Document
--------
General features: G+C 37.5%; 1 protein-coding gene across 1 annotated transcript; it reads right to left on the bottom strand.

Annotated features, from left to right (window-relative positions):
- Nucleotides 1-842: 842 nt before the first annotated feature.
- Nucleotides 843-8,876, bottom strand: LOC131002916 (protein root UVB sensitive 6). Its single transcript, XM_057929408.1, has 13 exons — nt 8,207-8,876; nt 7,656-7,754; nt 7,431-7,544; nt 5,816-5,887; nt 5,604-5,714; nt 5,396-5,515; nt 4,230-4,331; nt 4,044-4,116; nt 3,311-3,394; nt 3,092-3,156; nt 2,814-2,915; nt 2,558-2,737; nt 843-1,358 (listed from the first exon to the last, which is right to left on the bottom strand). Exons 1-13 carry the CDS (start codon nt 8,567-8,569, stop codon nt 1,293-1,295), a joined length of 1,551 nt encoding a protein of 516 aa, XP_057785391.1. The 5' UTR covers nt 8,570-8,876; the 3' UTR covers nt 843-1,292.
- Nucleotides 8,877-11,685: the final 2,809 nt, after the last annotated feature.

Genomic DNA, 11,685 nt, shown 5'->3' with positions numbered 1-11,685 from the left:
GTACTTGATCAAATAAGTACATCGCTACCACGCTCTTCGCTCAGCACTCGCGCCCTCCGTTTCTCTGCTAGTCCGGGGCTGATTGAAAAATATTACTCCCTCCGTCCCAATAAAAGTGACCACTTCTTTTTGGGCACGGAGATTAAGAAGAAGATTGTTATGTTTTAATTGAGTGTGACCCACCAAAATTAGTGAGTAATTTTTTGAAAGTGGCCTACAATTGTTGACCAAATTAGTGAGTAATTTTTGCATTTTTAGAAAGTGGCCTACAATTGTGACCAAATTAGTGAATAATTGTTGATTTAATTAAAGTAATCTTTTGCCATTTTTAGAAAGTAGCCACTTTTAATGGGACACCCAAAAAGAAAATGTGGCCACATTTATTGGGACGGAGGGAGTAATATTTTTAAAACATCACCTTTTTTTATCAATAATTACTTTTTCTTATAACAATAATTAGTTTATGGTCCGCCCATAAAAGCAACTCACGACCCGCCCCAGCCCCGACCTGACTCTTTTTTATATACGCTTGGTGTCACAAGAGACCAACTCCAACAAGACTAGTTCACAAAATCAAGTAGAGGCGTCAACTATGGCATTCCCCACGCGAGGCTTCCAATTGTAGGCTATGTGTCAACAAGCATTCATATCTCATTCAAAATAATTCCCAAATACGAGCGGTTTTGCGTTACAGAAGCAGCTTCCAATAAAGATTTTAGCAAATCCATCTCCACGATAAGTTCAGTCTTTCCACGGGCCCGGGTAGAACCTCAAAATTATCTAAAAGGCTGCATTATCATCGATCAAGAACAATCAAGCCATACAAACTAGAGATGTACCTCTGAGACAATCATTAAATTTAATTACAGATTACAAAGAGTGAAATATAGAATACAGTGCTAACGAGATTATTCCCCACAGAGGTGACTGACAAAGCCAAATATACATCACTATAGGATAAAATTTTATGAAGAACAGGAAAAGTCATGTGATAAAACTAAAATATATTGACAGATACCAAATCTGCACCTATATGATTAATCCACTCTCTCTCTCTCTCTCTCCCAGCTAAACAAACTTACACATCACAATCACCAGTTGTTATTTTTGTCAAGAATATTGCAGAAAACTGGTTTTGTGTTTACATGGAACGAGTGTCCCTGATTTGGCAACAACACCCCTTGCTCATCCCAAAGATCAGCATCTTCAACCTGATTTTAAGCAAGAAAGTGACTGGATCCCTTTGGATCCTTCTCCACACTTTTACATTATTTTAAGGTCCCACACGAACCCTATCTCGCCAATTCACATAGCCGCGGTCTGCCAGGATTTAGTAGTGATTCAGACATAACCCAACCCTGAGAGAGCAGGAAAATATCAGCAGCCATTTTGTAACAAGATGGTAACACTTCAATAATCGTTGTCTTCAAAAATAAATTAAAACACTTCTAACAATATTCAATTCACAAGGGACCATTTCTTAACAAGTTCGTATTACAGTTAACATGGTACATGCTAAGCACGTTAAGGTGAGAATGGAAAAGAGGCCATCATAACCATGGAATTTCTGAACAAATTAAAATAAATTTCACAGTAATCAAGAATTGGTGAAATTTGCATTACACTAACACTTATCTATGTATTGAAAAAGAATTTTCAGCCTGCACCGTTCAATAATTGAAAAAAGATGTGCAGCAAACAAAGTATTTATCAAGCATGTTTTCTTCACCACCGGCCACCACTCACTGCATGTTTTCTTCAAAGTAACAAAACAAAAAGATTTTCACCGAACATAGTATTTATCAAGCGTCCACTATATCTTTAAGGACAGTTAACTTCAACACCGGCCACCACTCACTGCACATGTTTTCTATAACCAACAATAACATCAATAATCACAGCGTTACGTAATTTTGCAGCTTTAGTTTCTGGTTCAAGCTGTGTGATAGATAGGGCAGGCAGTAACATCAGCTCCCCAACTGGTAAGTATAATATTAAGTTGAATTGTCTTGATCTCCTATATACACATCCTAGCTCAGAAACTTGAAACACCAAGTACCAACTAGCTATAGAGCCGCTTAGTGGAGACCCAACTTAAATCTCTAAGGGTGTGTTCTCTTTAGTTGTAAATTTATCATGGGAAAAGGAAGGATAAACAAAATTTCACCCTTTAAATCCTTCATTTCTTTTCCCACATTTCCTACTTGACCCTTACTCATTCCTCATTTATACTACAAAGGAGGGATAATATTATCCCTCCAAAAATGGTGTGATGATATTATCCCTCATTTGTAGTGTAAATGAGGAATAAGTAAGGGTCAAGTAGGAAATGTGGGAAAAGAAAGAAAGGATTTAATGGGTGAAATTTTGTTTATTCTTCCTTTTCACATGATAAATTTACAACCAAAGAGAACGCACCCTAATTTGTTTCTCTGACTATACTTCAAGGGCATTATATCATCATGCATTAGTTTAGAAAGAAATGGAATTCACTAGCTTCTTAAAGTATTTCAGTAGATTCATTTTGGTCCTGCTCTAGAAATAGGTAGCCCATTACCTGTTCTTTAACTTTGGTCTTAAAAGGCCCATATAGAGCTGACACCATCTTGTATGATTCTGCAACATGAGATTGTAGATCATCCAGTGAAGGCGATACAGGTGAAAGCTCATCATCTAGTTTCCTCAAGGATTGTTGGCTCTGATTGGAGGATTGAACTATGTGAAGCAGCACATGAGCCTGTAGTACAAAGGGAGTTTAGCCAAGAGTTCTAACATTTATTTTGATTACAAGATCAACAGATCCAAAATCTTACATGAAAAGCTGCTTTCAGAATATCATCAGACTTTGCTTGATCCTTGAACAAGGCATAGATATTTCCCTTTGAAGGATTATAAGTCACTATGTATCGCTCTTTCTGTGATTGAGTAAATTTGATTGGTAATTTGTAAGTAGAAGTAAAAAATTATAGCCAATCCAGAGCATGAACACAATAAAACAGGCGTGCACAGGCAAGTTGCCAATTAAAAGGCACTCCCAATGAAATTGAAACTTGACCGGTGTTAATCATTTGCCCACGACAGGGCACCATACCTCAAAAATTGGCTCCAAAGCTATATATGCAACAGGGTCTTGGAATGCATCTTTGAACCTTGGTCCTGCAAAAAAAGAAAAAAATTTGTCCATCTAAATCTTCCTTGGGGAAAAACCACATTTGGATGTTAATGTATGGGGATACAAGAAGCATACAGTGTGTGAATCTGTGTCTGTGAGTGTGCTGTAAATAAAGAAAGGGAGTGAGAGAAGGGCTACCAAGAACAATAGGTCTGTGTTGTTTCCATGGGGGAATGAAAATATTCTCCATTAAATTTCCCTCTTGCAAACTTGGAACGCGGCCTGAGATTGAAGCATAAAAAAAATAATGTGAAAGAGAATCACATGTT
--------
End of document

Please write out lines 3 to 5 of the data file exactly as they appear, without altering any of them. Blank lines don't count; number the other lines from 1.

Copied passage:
- Nucleotides 1-842: 842 nt before the first annotated feature.
- Nucleotides 843-8,876, bottom strand: LOC131002916 (protein root UVB sensitive 6). Its single transcript, XM_057929408.1, has 13 exons — nt 8,207-8,876; nt 7,656-7,754; nt 7,431-7,544; nt 5,816-5,887; nt 5,604-5,714; nt 5,396-5,515; nt 4,230-4,331; nt 4,044-4,116; nt 3,311-3,394; nt 3,092-3,156; nt 2,814-2,915; nt 2,558-2,737; nt 843-1,358 (listed from the first exon to the last, which is right to left on the bottom strand). Exons 1-13 carry the CDS (start codon nt 8,567-8,569, stop codon nt 1,293-1,295), a joined length of 1,551 nt encoding a protein of 516 aa, XP_057785391.1. The 5' UTR covers nt 8,570-8,876; the 3' UTR covers nt 843-1,292.
- Nucleotides 8,877-11,685: the final 2,809 nt, after the last annotated feature.